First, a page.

On Monday, May 5th (otherwise known as Cinco de Mayo), LAPD officers from the Rampart Division responded to a call at the 600 block of Paul Ave. in Westlake.
Upon arriving at the scene, police encountered ex-NFL player James Hardy, who “refused to cooperate with officers.”
In an effort to subdue Hardy, officers fired a taser gun at him, which had no effect. A short scuffle between Hardy and the officers ensued in which two LAPD officers received minor injuries.
Eventually, Hardy was handcuffed and arrested. He is being held under suspicion of resisting arrest in lieu of $25,000 bail.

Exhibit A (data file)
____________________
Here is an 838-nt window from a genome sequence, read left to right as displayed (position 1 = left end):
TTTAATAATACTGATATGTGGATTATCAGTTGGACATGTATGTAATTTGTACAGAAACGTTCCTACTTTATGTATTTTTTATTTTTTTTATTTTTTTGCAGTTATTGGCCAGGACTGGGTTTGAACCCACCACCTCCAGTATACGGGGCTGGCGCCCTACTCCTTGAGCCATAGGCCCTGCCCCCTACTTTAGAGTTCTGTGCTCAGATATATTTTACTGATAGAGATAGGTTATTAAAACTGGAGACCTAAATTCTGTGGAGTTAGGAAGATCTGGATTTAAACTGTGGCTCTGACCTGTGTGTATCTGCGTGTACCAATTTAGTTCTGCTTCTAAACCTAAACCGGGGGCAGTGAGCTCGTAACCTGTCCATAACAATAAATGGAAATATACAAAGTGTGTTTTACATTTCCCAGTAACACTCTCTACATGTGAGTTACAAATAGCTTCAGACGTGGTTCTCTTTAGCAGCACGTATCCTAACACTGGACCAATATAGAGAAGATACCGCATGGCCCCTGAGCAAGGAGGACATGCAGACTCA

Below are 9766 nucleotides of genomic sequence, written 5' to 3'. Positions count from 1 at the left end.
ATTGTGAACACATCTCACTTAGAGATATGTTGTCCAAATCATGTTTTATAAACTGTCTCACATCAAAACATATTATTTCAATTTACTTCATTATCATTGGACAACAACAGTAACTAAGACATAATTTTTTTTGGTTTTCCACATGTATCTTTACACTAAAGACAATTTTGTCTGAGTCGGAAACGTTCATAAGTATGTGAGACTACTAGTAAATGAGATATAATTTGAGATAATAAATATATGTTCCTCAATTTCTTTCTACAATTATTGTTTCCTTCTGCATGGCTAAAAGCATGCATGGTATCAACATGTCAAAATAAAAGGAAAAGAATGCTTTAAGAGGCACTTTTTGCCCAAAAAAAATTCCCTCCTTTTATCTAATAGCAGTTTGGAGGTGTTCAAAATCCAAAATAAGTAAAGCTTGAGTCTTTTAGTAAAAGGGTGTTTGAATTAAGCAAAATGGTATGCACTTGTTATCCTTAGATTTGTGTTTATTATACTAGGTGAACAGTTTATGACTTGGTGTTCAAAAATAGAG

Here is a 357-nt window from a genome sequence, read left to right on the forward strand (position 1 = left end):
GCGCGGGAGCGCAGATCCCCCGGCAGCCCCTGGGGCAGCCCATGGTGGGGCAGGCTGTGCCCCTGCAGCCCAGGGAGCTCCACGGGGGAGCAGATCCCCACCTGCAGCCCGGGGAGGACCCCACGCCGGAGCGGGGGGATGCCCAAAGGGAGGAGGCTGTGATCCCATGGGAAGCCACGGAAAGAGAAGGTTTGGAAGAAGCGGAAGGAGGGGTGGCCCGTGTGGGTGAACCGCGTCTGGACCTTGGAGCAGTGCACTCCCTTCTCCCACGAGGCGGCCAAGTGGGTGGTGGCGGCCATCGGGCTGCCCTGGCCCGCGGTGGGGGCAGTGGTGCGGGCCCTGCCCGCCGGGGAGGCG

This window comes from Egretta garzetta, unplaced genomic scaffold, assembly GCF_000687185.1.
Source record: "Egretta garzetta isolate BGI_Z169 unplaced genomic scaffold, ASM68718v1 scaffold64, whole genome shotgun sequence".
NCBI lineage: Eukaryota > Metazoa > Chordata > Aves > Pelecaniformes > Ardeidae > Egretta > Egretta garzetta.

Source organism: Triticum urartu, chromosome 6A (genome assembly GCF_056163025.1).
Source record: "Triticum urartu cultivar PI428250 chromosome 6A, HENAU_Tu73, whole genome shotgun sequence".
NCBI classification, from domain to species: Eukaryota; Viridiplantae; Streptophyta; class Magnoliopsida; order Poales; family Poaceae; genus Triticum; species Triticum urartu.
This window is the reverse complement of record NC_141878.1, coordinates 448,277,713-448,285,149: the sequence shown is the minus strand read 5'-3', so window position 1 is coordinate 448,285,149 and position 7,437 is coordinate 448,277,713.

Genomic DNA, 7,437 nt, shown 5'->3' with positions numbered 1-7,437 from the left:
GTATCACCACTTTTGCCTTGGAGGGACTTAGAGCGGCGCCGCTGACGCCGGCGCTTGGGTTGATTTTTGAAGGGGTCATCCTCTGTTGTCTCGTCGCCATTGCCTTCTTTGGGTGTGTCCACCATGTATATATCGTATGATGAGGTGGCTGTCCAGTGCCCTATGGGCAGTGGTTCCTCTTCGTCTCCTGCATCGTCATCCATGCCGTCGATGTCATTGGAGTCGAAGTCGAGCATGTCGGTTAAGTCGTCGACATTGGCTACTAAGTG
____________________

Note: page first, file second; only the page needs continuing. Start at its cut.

Resisting arrest is covered under California Penal Code 148(a)(1) PC and is a misdemeanor offense.
In order to be charged with violating PC 148(a)(1), it isn’t necessarily required that one actually “resist arrest.” It’s quite possible to be charged by simply delaying or otherwise obstructing a public officer in their duties. Basically, if a police officer, EMT, or other public officer trying to perform his or her duties, and an individual willfully attempts to obstruct or delay the officer or EMT from performing those duties, then the suspect can be charged with violating California Penal Code 148(a)(1) PC.
The penalties for resisting arrest are up to 1 year in county jail, a maximum fine of $1,000, and/or probation. It is unclear what, if any, penalties James Hardy will face as a result of his arrest.